TIL other parts of the world call projectors "beamers." Here that would just be something a boomer calls a BMW.

Unfortunately my knowledge of consumer-grade projectors is not very extensive - most of the ones I work with cost $2000-$10000 and are used in professional environments at 5000+ lumens.

There's a lot of deals on sub $100 projectors on amazon right now, but I have to stress Caveat Emptor stronger than ever - Amazon has turned into a minefield of cheap chinese knockoffs using blatantly false (not just misleading) pictures and specs. Read the reviews and especially the negative reviews. But also bear in mind your parents probably won't know any better and will be wowed by a big picture at night.

But I agree it was pretty crappy of your wife's sisters to give you 90 euros and send you off to make a (quick google) 1800 Euro purchase.
The €90 is actually from all three of her sisters together. So, you know. They saw there were ~€150 beamers/projectors/whatever available and figured one of those would be good enough... But those are all beyond crappy, usually 640x480 with <200 lumen. I have no idea what that would be useful for except pretty lightshow effects in a baby room :D
 

GasBandit

Staff member
The €90 is actually from all three of her sisters together. So, you know. They saw there were ~€150 beamers/projectors/whatever available and figured one of those would be good enough... But those are all beyond crappy, usually 640x480 with <200 lumen. I have no idea what that would be useful for except pretty lightshow effects in a baby room :D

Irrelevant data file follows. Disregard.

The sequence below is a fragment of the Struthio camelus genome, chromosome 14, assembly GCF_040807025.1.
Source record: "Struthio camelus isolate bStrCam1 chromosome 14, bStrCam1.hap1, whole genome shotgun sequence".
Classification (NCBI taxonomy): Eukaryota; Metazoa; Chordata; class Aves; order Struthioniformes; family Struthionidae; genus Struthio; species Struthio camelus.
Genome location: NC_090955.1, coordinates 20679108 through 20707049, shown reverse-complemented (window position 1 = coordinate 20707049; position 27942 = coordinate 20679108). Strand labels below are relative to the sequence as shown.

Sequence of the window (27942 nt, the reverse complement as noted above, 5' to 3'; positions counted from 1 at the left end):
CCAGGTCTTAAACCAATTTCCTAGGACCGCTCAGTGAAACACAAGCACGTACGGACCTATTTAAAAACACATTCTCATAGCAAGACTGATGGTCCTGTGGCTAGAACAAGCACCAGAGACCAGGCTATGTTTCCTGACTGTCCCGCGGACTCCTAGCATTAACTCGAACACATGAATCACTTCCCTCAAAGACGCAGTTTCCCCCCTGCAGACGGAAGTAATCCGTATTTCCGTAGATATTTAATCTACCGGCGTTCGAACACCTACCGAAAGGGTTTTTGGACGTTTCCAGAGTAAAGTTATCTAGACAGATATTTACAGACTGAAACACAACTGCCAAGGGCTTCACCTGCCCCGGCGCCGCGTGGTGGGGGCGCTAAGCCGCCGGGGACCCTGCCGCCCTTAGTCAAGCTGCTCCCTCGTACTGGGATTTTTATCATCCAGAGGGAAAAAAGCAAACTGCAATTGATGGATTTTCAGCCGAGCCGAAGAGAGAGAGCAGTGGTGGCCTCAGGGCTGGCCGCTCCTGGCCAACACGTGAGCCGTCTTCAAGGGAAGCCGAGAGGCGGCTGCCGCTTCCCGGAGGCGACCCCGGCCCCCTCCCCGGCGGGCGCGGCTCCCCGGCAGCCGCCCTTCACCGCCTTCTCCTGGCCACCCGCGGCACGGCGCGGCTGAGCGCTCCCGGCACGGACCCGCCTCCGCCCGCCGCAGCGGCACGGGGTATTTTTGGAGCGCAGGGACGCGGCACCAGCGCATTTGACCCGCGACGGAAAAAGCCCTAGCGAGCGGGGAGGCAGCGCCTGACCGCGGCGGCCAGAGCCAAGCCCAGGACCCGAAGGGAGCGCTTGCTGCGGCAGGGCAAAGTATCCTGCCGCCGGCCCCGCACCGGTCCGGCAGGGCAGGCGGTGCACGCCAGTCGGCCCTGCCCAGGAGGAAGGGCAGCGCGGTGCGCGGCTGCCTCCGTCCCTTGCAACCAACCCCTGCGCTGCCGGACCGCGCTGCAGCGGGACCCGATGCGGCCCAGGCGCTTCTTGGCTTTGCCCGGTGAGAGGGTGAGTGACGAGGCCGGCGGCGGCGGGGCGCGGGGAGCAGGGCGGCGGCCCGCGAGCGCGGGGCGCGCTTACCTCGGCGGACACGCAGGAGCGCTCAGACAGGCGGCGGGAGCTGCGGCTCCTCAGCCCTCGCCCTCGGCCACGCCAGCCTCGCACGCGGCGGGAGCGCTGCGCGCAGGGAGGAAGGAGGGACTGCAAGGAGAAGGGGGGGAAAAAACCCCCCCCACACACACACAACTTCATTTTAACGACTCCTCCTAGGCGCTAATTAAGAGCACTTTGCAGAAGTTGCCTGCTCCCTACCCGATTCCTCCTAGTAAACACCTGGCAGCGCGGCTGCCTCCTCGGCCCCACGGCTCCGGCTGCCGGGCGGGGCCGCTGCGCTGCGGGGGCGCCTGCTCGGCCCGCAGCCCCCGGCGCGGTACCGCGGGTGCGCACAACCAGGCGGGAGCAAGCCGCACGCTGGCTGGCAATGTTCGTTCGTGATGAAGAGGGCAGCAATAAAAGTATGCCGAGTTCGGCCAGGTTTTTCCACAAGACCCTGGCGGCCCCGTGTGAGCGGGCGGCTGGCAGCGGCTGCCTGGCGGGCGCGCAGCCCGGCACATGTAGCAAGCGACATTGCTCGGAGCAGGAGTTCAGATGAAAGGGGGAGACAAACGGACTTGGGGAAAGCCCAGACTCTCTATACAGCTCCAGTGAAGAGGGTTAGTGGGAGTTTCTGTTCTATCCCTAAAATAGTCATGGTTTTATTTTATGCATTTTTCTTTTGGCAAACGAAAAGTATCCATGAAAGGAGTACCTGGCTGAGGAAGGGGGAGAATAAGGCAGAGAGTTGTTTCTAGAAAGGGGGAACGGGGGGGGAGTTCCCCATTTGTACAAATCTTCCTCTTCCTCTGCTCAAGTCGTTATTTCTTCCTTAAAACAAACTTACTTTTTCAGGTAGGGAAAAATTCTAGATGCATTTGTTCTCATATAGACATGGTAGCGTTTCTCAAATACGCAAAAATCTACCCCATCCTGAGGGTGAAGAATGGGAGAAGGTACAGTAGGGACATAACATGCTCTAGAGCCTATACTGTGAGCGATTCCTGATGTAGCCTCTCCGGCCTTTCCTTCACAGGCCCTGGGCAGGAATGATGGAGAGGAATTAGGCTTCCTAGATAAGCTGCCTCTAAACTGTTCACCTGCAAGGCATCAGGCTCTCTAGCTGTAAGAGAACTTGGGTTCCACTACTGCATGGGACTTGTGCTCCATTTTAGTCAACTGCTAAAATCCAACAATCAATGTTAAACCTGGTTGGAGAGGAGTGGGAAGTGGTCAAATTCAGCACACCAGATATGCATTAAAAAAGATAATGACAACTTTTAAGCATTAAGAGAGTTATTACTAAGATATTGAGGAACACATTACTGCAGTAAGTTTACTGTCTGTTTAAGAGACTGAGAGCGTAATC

Like I said, there's several under $100 USD that claim to be 1080p and have 4+ star average reviews with thousands of reviews... but given my recent amazon purchase, I'm extra skeptical. They're all brandless or brands I've never heard of, of course.

Bear in mind too that a lot of these will say "1080p" when what that means is that the EDID on the input HDMI says it can take 1080p content... but it will scale it down to 480 (or 720 if you're REALLY lucky) for actual projection.

But then, will your blind old parents really notice the difference (if they're not watching something with subtitles)? :p
 

GasBandit

Staff member
All that said, if I were looking for a cheap projector, I'd probably go with this one. Do not believe the "7500 lumens" stat, it's probably in the 300-400 range at most.

It's $80 usd, has a good review count and ratio:
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And lots of reviews that have provided pictures of its performance.

1672327351281.png


1672327378557.png

1672327422575.png


I found this one particularly impressive - That mofo put his $80 projector OUTSIDE in dusk level light and got a usable picture.

1672327263433.png